Lobbyists who oppose the “public option” component of health care reform are spending big bucks. Robert Reich’s latest blog post on health care documents the dollar amounts: $9.8 million from the AMA since 2000, $6.4 million from Big Insurance in the first quarter of this year, $6.1 million in the first quarter from Pfizer, the world’s largest drug firm. Optimist that he is, he encourages everyone to contact Congress and the White House.
The President can’t do this alone. You must weigh in and get everyone you know to weigh in, too. Bombard your senators and representatives. Organize and mobilize others. And let the White House know how strongly you feel. This is one of those battles that define a presidency. But more importantly, it’s one of those battles that define the state of American democracy.
Here’s a website, Health Care for America Now, that will help you contact members of Congress and connect you to local groups. There’s a rally in Washington, DC on June 25th.
Health care reform
(Obama’s AMA speech; Underlying issues; David Brooks on Obama; Robert Samuelson’s take; WSJ fiction)
(Benefits of alcohol?; Ritalin and unexplained deaths)
(Litigating over free speech; Is the FDA demoralized)
Health care reform
The American Medical Association (AMA) came out last week against any government sponsored insurance plan, but a few days later they back pedaled a bit, saying they’d been misinterpreted and that they were simply opposed to “any public plan that forces physicians to participate, expands the fiscally challenged Medicare program or pays Medicare rates.”
So there was a great deal of anticipation surrounding President Obama’s address to the AMA’s annual meeting in Chicago yesterday. Here is a video of the address, compliments of C-SPAN and Kaiser Health News (the clip is about 8 minutes), or if you prefer, you can read the speech as text at the Wall Street Journal.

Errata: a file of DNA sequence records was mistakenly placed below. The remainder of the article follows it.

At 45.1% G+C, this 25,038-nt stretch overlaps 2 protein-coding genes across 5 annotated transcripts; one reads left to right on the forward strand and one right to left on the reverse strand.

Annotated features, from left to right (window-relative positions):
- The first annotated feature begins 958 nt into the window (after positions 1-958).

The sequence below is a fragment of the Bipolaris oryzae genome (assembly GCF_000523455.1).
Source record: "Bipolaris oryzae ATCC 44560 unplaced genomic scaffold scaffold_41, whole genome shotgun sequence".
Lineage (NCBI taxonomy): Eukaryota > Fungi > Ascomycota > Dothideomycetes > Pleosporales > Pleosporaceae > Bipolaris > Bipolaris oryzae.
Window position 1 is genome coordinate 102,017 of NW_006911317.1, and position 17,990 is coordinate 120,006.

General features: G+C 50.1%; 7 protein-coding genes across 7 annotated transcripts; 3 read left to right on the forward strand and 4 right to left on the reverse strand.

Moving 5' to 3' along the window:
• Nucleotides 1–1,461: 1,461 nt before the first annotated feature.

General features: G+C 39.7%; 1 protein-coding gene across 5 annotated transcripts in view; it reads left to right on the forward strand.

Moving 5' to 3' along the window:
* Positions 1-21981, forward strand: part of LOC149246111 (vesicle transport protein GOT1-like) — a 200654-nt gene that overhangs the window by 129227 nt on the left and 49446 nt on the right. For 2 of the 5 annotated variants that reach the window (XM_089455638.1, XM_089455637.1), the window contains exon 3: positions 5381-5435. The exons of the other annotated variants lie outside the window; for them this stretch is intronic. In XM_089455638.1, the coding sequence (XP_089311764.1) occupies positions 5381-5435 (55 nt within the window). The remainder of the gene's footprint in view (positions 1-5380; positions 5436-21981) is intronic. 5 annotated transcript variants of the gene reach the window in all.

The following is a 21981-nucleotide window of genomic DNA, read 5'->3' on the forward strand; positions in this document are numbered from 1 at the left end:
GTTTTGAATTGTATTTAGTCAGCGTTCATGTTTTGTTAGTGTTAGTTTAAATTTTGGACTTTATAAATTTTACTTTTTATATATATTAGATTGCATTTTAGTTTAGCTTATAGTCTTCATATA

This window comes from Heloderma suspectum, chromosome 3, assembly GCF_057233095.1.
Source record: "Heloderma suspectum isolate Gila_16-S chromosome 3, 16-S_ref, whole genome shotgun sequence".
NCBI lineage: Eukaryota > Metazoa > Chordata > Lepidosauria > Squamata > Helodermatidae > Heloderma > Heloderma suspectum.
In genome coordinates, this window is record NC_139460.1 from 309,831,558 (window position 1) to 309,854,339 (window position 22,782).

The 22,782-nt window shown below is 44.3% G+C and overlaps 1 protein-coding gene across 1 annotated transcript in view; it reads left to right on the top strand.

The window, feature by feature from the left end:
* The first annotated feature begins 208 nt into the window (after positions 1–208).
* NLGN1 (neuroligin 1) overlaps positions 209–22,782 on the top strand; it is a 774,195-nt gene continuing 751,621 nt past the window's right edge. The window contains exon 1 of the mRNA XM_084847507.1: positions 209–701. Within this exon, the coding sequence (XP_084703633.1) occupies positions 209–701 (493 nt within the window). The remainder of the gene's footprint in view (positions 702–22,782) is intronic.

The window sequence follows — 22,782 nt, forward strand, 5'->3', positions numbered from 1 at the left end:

[T]he president’s speech on Monday was the latest example of an oft-used ploy to press his case: appearing before skeptical audiences, confident of his powers of persuasion but willing as well to say what his listeners do not want to hear. …
“The public option is not your enemy,” Mr. Obama said. “It is your friend, I believe.” Saying it would “keep the insurance companies honest,” the president dismissed as “illegitimate” the claims of critics that a public insurance option amounts to “a Trojan horse for a single-payer system” run by the government. …
Mr. Obama assured skeptics in the audience: “You did not enter this profession to be bean counters and paper pushers. You entered this profession to be healers. And that’s what our health care system should let you be.”
I noted in a previous post (The Altria Earnings Protection Act) that Philip Morris, the major player in the U.S. tobacco industry, was fully supportive of the upcoming Congressional bill that will give the FDA control over tobacco. At the time it seemed to make sense that “Altria,” the newly sanitized name for the same company we used to call Philip Morris, would support the bill, since it gave them an economic advantage against their competitors, who oppose it.
The bill has now emerged from the Senate Committee on Health, Education, Labor and Pensions (HELP). In the final rancorous days of disagreement among committee members, the ranking Republican Senator, Mike Enzi, revealed that Philip Morris was not only involved in negotiating the bill, but was actually a co-author. “We need to fight the war on tobacco head on, not sign a peace treaty with Philip Morris, one of the authors and strongest supporters of this bill.” This was not a casual comment where the Senator might have been speaking figuratively. This was in an official post on the HELP Committee website.